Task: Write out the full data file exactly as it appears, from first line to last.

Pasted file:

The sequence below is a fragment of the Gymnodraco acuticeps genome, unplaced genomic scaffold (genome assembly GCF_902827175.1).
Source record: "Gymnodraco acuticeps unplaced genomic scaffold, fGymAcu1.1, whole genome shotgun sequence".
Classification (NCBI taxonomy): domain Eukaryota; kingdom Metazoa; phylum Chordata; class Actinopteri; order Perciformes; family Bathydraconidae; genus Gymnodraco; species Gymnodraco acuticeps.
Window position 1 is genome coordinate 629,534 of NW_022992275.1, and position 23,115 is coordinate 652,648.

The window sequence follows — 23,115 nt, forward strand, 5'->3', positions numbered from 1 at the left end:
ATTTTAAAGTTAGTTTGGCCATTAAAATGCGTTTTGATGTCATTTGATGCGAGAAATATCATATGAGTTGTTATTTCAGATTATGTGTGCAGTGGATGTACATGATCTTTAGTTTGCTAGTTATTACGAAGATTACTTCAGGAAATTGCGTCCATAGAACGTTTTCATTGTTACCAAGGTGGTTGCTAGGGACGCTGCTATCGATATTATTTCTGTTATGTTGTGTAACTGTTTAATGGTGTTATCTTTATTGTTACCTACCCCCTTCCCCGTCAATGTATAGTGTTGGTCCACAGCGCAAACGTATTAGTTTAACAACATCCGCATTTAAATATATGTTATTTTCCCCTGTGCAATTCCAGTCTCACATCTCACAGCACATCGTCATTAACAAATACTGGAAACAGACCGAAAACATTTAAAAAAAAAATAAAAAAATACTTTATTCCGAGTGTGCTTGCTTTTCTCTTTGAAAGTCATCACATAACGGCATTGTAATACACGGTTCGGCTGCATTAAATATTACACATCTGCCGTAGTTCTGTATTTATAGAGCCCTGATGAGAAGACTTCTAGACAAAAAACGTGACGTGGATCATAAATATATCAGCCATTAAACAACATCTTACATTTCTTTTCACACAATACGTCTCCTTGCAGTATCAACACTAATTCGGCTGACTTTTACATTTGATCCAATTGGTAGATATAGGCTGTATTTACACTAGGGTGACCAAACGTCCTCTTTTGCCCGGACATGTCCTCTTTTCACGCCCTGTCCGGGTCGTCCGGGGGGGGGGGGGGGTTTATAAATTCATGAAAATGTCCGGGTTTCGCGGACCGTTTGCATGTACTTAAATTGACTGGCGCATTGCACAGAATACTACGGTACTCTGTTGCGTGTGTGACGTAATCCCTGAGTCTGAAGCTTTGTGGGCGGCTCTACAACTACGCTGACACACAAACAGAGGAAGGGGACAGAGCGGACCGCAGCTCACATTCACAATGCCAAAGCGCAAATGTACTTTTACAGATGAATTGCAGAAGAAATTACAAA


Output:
The sequence below is a fragment of the Gymnodraco acuticeps genome, unplaced genomic scaffold (genome assembly GCF_902827175.1).
Source record: "Gymnodraco acuticeps unplaced genomic scaffold, fGymAcu1.1, whole genome shotgun sequence".
Classification (NCBI taxonomy): domain Eukaryota; kingdom Metazoa; phylum Chordata; class Actinopteri; order Perciformes; family Bathydraconidae; genus Gymnodraco; species Gymnodraco acuticeps.
Window position 1 is genome coordinate 629,534 of NW_022992275.1, and position 23,115 is coordinate 652,648.

The window sequence follows — 23,115 nt, forward strand, 5'->3', positions numbered from 1 at the left end:
ATTTTAAAGTTAGTTTGGCCATTAAAATGCGTTTTGATGTCATTTGATGCGAGAAATATCATATGAGTTGTTATTTCAGATTATGTGTGCAGTGGATGTACATGATCTTTAGTTTGCTAGTTATTACGAAGATTACTTCAGGAAATTGCGTCCATAGAACGTTTTCATTGTTACCAAGGTGGTTGCTAGGGACGCTGCTATCGATATTATTTCTGTTATGTTGTGTAACTGTTTAATGGTGTTATCTTTATTGTTACCTACCCCCTTCCCCGTCAATGTATAGTGTTGGTCCACAGCGCAAACGTATTAGTTTAACAACATCCGCATTTAAATATATGTTATTTTCCCCTGTGCAATTCCAGTCTCACATCTCACAGCACATCGTCATTAACAAATACTGGAAACAGACCGAAAACATTTAAAAAAAAAATAAAAAAATACTTTATTCCGAGTGTGCTTGCTTTTCTCTTTGAAAGTCATCACATAACGGCATTGTAATACACGGTTCGGCTGCATTAAATATTACACATCTGCCGTAGTTCTGTATTTATAGAGCCCTGATGAGAAGACTTCTAGACAAAAAACGTGACGTGGATCATAAATATATCAGCCATTAAACAACATCTTACATTTCTTTTCACACAATACGTCTCCTTGCAGTATCAACACTAATTCGGCTGACTTTTACATTTGATCCAATTGGTAGATATAGGCTGTATTTACACTAGGGTGACCAAACGTCCTCTTTTGCCCGGACATGTCCTCTTTTCACGCCCTGTCCGGGTCGTCCGGGGGGGGGGGGGGGTTTATAAATTCATGAAAATGTCCGGGTTTCGCGGACCGTTTGCATGTACTTAAATTGACTGGCGCATTGCACAGAATACTACGGTACTCTGTTGCGTGTGTGACGTAATCCCTGAGTCTGAAGCTTTGTGGGCGGCTCTACAACTACGCTGACACACAAACAGAGGAAGGGGACAGAGCGGACCGCAGCTCACATTCACAATGCCAAAGCGCAAATGTACTTTTACAGATGAATTGCAGAAGAAATTACAAA